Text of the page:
The French way


I feel that with the advent of 1992 and all that, it’s time we took a hint from the French. They have an organisation called the VEC which is, I believe, a fairly direct equivalent to the VSCC. They have the usual big events, for example at Montlhery not very long ago, but I think the best thing is the small-town racing spirit that flourishes there. To take an example of what happens all over France in the summer months, you could have gone to a pretty little medieaval village called Mortemart, near Limoges, and paid a few quid to get into the enclosure. The racing was held on a sprint track improvised around a series of bends in the village, a straight leading to a tiny hamlet, followed by a straw-bale chicane, leading to a tight bend, running from there straight uphill to the finish. There was an ingenious paddock system which ran around the back streets (along which you could walk, examine the cars and chat to the drivers) It was an excellent circuit, with viewing enclosure all along the best bits, from the start to the finish. The field was superb; some were road cars, driven very civilly; a 427 Cobra and a Lancia Zagato. Others were out-and-out race-prepared and were driven as such; an Alfa Romeo GTA, the ubiquitous (for France) Alpine A110s, one of which, heavily modified (and extremely fast) won the whole event, two quick and well driven Martinis, a Porsche 356A, three Cooper S’s, Lotus 11s and 23s, a battered but beautiful HWM-Jaguar, a boat-tailed 1950s Le Mans Constantin Peugeot and plenty of interesting little period single-seaters. It was really good, and informal, the epitome of DSJ’s letter (Sept. issue). But this was nothing more than a normally sleepy village in the middle of nowhere.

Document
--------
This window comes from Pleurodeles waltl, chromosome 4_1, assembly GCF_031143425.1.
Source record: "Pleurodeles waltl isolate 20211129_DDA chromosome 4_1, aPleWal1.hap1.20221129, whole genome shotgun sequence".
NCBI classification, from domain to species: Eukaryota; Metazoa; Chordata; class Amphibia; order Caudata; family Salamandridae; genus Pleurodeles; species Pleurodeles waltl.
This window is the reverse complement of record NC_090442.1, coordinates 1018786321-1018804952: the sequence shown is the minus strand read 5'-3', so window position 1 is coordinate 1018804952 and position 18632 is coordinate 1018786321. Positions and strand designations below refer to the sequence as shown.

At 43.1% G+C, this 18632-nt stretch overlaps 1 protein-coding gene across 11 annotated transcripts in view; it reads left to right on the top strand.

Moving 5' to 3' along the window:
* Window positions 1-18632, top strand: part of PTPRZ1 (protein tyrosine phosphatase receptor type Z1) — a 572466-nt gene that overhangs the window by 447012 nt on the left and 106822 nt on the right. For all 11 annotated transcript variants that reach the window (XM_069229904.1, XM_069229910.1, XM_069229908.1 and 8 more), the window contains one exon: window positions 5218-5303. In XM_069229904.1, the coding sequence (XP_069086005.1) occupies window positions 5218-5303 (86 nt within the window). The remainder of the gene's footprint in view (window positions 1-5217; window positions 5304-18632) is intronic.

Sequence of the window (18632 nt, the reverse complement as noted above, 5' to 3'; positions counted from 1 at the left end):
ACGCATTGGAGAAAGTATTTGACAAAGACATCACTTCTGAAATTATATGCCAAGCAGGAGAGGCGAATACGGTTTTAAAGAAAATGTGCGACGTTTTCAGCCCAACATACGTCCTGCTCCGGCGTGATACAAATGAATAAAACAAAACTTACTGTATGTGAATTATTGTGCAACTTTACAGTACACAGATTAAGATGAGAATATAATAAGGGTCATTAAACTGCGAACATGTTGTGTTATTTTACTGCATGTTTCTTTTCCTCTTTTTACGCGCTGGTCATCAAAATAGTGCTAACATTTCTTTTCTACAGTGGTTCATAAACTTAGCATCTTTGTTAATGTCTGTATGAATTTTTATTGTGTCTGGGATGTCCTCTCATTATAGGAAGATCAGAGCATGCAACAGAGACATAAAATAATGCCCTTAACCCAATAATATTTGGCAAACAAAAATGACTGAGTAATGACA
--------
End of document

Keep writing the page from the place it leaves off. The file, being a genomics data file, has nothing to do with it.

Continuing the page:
Why can’t people do this sort of thing in England? True, we have many more serviceable race tracks than the French, and the average English village dweller is probably too much of an old woman to let this go on, not being possessed of much Latin temperament. But who knows, maybe the Archers’ Ambridge may, one summer, be invaded by the glorious noise of an unsilenced Alpine going for a “flyer” or similar. We can but hope.

Michael Jardine, Bengeo, Herts.